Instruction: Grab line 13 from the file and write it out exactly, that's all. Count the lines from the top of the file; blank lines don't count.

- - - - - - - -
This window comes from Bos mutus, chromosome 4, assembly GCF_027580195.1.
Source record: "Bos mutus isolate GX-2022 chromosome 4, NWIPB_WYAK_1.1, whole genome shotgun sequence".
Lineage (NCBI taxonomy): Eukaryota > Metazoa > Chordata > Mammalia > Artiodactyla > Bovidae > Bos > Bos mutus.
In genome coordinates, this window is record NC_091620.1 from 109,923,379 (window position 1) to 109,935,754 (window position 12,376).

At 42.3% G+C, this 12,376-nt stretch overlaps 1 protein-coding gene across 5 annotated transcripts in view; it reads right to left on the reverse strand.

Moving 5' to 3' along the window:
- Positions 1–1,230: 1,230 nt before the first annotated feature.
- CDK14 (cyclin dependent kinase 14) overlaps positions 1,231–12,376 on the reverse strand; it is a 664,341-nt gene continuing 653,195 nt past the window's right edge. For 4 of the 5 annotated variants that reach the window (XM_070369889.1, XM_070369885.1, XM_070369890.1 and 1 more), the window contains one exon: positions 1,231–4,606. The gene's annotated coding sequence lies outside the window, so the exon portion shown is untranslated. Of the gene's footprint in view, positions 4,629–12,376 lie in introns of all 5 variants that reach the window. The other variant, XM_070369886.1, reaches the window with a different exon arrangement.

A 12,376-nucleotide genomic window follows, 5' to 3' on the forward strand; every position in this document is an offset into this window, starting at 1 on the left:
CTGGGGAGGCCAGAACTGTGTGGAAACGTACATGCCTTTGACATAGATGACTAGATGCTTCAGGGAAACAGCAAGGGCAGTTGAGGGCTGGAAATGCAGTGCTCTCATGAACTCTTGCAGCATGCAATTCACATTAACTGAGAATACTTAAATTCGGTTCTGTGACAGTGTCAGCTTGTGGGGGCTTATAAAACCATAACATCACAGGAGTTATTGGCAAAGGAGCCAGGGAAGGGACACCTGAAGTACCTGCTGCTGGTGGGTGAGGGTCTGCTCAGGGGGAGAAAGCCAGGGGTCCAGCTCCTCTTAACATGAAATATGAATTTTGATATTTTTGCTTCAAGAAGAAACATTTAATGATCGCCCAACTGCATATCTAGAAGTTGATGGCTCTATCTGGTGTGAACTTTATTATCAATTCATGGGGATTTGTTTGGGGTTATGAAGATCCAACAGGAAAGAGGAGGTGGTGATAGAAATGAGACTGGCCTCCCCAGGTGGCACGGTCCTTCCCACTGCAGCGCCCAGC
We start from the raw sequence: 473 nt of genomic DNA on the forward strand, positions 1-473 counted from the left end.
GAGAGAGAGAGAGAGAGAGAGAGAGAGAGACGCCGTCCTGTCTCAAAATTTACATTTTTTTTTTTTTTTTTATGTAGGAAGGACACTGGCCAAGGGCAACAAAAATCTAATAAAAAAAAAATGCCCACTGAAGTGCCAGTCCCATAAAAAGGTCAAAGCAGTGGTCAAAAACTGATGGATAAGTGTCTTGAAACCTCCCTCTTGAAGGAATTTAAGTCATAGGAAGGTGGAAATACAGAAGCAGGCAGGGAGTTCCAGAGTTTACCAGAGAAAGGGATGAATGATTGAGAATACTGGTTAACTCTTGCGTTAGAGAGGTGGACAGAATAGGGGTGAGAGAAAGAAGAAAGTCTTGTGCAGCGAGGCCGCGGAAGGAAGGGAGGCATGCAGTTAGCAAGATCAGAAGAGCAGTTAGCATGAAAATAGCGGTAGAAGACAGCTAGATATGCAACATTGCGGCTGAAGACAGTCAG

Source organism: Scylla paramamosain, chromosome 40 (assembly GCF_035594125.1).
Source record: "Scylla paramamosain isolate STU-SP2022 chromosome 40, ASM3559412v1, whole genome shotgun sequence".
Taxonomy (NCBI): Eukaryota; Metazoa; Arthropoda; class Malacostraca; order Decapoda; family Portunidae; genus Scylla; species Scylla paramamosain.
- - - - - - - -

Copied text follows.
Source organism: Scylla paramamosain, chromosome 40 (assembly GCF_035594125.1).